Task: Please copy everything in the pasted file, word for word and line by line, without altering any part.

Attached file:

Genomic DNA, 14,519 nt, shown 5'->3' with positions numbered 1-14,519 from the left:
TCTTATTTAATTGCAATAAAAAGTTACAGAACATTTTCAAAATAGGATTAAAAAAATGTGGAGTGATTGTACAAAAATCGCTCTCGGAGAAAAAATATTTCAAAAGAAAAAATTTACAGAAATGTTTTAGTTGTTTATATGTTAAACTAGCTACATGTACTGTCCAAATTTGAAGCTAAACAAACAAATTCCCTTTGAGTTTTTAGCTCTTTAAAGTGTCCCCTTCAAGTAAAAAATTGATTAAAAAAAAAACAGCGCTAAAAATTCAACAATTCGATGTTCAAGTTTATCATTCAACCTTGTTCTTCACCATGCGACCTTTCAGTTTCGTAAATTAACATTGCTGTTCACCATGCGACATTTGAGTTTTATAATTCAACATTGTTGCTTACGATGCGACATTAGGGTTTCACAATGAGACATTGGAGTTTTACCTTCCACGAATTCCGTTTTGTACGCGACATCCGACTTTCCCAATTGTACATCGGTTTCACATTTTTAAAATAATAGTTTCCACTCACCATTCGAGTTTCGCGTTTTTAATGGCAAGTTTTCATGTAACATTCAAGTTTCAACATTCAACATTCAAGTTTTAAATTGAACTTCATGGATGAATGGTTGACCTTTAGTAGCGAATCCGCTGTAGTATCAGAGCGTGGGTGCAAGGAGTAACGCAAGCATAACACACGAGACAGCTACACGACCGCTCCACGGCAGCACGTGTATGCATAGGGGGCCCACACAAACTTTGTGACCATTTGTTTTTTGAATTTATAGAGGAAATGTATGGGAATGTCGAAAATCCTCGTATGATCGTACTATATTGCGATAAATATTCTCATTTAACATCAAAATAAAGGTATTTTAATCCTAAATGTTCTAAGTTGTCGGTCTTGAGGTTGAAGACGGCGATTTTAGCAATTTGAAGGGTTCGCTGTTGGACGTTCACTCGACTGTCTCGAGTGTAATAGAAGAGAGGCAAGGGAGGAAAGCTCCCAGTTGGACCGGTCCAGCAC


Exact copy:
Genomic DNA, 14,519 nt, shown 5'->3' with positions numbered 1-14,519 from the left:
TCTTATTTAATTGCAATAAAAAGTTACAGAACATTTTCAAAATAGGATTAAAAAAATGTGGAGTGATTGTACAAAAATCGCTCTCGGAGAAAAAATATTTCAAAAGAAAAAATTTACAGAAATGTTTTAGTTGTTTATATGTTAAACTAGCTACATGTACTGTCCAAATTTGAAGCTAAACAAACAAATTCCCTTTGAGTTTTTAGCTCTTTAAAGTGTCCCCTTCAAGTAAAAAATTGATTAAAAAAAAAACAGCGCTAAAAATTCAACAATTCGATGTTCAAGTTTATCATTCAACCTTGTTCTTCACCATGCGACCTTTCAGTTTCGTAAATTAACATTGCTGTTCACCATGCGACATTTGAGTTTTATAATTCAACATTGTTGCTTACGATGCGACATTAGGGTTTCACAATGAGACATTGGAGTTTTACCTTCCACGAATTCCGTTTTGTACGCGACATCCGACTTTCCCAATTGTACATCGGTTTCACATTTTTAAAATAATAGTTTCCACTCACCATTCGAGTTTCGCGTTTTTAATGGCAAGTTTTCATGTAACATTCAAGTTTCAACATTCAACATTCAAGTTTTAAATTGAACTTCATGGATGAATGGTTGACCTTTAGTAGCGAATCCGCTGTAGTATCAGAGCGTGGGTGCAAGGAGTAACGCAAGCATAACACACGAGACAGCTACACGACCGCTCCACGGCAGCACGTGTATGCATAGGGGGCCCACACAAACTTTGTGACCATTTGTTTTTTGAATTTATAGAGGAAATGTATGGGAATGTCGAAAATCCTCGTATGATCGTACTATATTGCGATAAATATTCTCATTTAACATCAAAATAAAGGTATTTTAATCCTAAATGTTCTAAGTTGTCGGTCTTGAGGTTGAAGACGGCGATTTTAGCAATTTGAAGGGTTCGCTGTTGGACGTTCACTCGACTGTCTCGAGTGTAATAGAAGAGAGGCAAGGGAGGAAAGCTCCCAGTTGGACCGGTCCAGCAC